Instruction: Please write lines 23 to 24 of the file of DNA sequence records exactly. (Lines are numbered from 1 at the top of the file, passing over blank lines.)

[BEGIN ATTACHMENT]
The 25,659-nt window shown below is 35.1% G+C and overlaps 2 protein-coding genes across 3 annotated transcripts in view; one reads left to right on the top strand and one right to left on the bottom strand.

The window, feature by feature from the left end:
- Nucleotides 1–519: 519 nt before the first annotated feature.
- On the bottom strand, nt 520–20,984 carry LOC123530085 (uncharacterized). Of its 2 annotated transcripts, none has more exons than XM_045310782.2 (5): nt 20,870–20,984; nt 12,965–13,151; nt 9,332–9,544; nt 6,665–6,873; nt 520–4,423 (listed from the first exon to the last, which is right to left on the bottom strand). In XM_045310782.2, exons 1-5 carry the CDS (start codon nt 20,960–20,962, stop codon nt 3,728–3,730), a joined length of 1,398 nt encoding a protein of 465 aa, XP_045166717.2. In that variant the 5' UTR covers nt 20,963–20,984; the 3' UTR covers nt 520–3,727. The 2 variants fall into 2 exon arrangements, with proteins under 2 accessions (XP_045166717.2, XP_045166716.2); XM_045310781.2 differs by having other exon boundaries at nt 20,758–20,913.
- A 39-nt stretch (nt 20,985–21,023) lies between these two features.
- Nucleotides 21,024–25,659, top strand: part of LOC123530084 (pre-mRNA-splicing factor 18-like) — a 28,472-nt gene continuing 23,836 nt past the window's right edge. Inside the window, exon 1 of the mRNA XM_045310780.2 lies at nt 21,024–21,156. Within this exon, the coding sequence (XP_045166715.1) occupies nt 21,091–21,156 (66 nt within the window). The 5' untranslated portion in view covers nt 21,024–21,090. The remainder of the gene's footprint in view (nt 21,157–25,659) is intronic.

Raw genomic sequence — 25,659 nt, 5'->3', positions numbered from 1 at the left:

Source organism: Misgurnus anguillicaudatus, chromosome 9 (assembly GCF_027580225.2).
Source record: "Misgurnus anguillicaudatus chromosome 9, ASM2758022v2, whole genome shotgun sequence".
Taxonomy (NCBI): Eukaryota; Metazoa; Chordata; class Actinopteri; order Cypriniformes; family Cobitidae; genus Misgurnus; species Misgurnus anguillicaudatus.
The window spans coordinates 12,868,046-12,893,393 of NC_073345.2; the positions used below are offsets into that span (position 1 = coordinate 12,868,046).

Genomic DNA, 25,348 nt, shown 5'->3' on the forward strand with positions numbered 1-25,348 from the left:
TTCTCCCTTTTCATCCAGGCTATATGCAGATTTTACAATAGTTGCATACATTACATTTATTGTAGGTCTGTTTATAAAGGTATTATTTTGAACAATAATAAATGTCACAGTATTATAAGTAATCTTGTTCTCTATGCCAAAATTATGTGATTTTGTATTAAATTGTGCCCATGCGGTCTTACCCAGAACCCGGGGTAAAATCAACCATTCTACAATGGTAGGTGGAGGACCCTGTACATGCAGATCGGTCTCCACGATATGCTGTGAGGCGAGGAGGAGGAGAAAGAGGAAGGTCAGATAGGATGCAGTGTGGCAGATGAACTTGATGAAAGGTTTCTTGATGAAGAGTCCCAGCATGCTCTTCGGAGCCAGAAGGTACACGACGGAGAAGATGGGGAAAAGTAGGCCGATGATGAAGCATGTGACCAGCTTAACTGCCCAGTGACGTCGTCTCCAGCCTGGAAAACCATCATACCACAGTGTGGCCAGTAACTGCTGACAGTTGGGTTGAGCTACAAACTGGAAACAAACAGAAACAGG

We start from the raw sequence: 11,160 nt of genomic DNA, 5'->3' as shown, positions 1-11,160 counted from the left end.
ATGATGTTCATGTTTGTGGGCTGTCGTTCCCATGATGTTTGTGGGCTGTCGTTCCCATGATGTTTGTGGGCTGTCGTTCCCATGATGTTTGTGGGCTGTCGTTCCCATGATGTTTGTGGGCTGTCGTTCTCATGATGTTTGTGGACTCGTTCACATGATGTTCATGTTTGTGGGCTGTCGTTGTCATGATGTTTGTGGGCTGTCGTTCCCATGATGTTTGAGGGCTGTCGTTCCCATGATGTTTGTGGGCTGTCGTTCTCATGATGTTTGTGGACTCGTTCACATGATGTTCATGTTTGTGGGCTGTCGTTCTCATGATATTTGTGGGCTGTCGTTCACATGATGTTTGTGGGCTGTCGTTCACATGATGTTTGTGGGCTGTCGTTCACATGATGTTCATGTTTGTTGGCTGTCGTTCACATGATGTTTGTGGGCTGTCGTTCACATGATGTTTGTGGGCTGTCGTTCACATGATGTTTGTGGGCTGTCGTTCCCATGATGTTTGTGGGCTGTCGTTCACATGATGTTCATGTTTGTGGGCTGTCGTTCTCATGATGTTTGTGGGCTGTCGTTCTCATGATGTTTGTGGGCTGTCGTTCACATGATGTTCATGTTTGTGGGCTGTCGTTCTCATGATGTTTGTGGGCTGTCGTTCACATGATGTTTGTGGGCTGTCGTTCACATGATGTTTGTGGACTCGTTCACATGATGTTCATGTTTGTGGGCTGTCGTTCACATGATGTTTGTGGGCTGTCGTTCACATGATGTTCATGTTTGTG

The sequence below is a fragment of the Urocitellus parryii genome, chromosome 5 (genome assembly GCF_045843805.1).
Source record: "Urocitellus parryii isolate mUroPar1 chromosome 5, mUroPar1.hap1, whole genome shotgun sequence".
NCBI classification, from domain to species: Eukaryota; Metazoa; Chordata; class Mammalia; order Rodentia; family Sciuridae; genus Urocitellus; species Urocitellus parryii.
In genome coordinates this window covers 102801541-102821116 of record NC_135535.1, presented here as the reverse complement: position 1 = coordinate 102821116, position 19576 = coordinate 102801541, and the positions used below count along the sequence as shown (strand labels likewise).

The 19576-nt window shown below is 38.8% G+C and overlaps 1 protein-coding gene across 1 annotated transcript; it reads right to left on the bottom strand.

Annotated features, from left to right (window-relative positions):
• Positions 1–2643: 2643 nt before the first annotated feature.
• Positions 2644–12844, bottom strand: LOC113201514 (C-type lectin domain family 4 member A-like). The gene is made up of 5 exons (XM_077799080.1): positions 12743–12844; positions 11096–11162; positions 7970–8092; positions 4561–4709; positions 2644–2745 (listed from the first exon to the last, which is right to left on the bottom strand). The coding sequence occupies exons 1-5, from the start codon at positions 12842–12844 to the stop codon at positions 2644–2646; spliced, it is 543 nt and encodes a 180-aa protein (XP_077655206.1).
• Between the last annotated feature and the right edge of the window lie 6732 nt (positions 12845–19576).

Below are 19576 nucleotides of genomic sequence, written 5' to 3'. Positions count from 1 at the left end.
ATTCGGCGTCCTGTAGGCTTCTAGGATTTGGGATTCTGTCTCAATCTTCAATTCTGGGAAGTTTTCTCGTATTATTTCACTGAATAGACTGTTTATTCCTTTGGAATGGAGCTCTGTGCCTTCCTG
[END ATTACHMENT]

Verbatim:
• Positions 2644–12844, bottom strand: LOC113201514 (C-type lectin domain family 4 member A-like). The gene is made up of 5 exons (XM_077799080.1): positions 12743–12844; positions 11096–11162; positions 7970–8092; positions 4561–4709; positions 2644–2745 (listed from the first exon to the last, which is right to left on the bottom strand). The coding sequence occupies exons 1-5, from the start codon at positions 12842–12844 to the stop codon at positions 2644–2646; spliced, it is 543 nt and encodes a 180-aa protein (XP_077655206.1).
• Between the last annotated feature and the right edge of the window lie 6732 nt (positions 12845–19576).